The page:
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ERISTANNA PALAZZOLO

Grafting suitability of Sicilian eggplant ecotypes onto Solanum torvum: Fruit composition, production and phenology

  • Autori: Sabatino, L.; Palazzolo, E.; D'Anna, F.
  • Anno di pubblicazione: 2013
  • Tipologia: Articolo in rivista (Articolo in rivista)
  • OA Link: http://hdl.handle.net/10447/94519

Abstract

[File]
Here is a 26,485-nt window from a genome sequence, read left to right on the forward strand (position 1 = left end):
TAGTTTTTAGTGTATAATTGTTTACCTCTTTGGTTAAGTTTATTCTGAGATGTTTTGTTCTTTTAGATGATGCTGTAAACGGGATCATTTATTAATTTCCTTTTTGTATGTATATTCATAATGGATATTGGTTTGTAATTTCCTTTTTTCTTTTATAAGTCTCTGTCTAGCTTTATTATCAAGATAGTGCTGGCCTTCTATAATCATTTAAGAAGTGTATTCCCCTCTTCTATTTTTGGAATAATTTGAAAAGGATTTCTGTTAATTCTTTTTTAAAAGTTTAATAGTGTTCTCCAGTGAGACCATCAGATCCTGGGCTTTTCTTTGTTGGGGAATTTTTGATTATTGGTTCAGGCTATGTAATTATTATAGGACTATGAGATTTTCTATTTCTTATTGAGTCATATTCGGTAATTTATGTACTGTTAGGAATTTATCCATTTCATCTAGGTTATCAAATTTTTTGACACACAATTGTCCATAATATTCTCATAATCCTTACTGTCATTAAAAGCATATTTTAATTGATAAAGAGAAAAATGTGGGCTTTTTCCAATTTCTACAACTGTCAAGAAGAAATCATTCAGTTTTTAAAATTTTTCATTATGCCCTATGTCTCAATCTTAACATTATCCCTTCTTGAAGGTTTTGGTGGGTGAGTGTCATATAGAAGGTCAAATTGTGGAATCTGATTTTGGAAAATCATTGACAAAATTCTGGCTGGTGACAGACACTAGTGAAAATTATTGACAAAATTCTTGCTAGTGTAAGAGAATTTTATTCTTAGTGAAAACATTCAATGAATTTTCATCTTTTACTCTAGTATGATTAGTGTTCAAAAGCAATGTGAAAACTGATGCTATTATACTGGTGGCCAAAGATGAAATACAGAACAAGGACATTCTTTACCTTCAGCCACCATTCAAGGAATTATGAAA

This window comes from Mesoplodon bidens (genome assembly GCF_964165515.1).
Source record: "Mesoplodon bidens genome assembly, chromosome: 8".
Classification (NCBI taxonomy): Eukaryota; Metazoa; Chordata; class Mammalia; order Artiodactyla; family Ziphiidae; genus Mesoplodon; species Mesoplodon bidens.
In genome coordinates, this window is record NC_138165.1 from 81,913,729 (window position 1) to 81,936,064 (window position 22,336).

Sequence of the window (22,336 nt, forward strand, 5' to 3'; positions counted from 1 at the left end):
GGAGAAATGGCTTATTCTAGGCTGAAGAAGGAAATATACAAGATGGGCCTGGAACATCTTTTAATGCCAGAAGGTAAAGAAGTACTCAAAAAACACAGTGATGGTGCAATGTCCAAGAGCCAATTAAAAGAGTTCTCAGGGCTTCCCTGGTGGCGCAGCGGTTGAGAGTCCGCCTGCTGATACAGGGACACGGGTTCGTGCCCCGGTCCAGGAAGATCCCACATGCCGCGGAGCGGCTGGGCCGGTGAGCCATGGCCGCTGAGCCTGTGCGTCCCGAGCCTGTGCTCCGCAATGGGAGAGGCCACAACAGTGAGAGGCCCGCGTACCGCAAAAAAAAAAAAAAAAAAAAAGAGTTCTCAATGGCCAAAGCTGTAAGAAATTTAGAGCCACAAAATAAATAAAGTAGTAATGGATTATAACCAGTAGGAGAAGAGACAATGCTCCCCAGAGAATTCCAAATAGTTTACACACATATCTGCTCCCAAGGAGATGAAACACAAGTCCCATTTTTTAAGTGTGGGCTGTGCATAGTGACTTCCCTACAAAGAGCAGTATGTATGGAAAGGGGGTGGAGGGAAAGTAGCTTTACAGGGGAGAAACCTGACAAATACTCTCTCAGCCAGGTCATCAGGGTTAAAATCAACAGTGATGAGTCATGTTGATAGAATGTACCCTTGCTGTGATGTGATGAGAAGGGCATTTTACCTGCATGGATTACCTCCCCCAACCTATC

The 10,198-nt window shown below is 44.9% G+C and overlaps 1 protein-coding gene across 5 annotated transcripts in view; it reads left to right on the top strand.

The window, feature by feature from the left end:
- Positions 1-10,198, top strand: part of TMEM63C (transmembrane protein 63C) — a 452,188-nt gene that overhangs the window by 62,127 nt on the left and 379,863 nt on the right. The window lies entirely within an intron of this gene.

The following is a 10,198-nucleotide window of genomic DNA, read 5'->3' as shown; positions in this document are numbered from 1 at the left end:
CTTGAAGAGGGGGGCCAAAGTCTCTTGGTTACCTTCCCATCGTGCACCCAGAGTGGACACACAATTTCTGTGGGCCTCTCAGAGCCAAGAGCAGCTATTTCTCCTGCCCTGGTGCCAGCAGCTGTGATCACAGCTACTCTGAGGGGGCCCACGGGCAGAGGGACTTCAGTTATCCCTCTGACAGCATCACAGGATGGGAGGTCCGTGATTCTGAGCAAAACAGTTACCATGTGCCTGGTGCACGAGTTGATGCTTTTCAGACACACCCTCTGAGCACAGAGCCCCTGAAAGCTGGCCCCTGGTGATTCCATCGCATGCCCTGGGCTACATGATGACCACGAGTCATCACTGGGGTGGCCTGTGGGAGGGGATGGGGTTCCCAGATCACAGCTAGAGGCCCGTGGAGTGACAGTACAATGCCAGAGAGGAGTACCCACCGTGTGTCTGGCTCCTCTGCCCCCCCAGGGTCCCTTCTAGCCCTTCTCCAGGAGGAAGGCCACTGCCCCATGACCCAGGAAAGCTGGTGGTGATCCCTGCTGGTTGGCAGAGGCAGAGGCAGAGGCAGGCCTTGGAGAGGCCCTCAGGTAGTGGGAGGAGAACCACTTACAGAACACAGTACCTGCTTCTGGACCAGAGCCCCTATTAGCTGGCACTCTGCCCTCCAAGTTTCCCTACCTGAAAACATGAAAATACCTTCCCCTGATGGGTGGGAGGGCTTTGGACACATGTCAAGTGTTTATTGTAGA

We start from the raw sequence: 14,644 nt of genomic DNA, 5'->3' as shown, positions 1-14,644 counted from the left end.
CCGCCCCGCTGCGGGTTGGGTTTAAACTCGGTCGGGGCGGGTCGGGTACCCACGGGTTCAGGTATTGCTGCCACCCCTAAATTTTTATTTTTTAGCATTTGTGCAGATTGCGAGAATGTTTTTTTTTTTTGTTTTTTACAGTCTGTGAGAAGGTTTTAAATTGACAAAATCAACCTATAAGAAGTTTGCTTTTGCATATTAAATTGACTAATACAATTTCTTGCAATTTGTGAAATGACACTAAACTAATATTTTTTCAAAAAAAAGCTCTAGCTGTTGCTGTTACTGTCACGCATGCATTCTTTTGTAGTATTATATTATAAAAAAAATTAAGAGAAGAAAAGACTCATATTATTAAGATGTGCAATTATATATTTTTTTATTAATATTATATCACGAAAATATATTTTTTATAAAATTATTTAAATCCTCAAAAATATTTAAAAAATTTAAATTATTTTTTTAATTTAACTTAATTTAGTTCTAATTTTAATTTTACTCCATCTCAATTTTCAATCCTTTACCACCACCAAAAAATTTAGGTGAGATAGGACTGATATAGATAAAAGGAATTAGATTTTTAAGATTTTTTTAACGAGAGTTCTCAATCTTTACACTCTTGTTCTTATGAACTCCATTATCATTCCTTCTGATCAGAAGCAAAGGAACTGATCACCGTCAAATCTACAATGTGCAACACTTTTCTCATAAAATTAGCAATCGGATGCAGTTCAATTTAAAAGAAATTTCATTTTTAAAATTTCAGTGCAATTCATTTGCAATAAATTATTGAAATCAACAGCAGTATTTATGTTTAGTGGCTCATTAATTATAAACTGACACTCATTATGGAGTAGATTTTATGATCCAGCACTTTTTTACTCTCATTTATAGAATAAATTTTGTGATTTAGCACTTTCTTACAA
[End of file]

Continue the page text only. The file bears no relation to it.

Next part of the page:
The eggplant (Solanum melongena L.) is one of the most widely cultivated crops in tropical and temperate regions around the world and is suitable for propagation through grafting. In many parts of the world, grafting is a routine technique used in continuous cropping systems, because in the horticulture field is a sustainable technique that allows cultivators to overcome abiotic or biotic stress. The objective of this research was to evaluate the suitability at the grafting of four Sicilian eggplant ecotypes grown in open field in Sicily, Italy. Vegetables in general are a great source of minerals in the human diet and the eggplant (Solanum melongena L.) provides significant quantities of various minerals, among which are P, K, Ca and Mg. The study demonstrated that grafting increased marketable yield. Furthermore, grafting has increased the amount of Ca, Fe, Zn and Cu in the fruit, while reducing the amount of Na, Mg and Mn. This variation is of significant interest, as lower levels of Na and Mn favour a reduction in hypertension and help keep blood pressure under control. Grafted plant height after 35 days is positively correlated with the average number of marketable fruits per plant (r = 0.607) and percentage of discard production (r = 0.583). Furthermore, after 35 days, the non-grafted plant’s height was also negatively correlated with the total average production (r = -0.528), the average marketable production (r = -0.558), and the average weight of marketable fruits (r = -0.815). This research confirmed that Solanum torvum selection Australys rootstock gave Sicilian eggplant ecotypes increased vigor in the initial 35 days from planting, increased yields while increasing the number of marketable fruit, and creating fruit with more healthful qualities.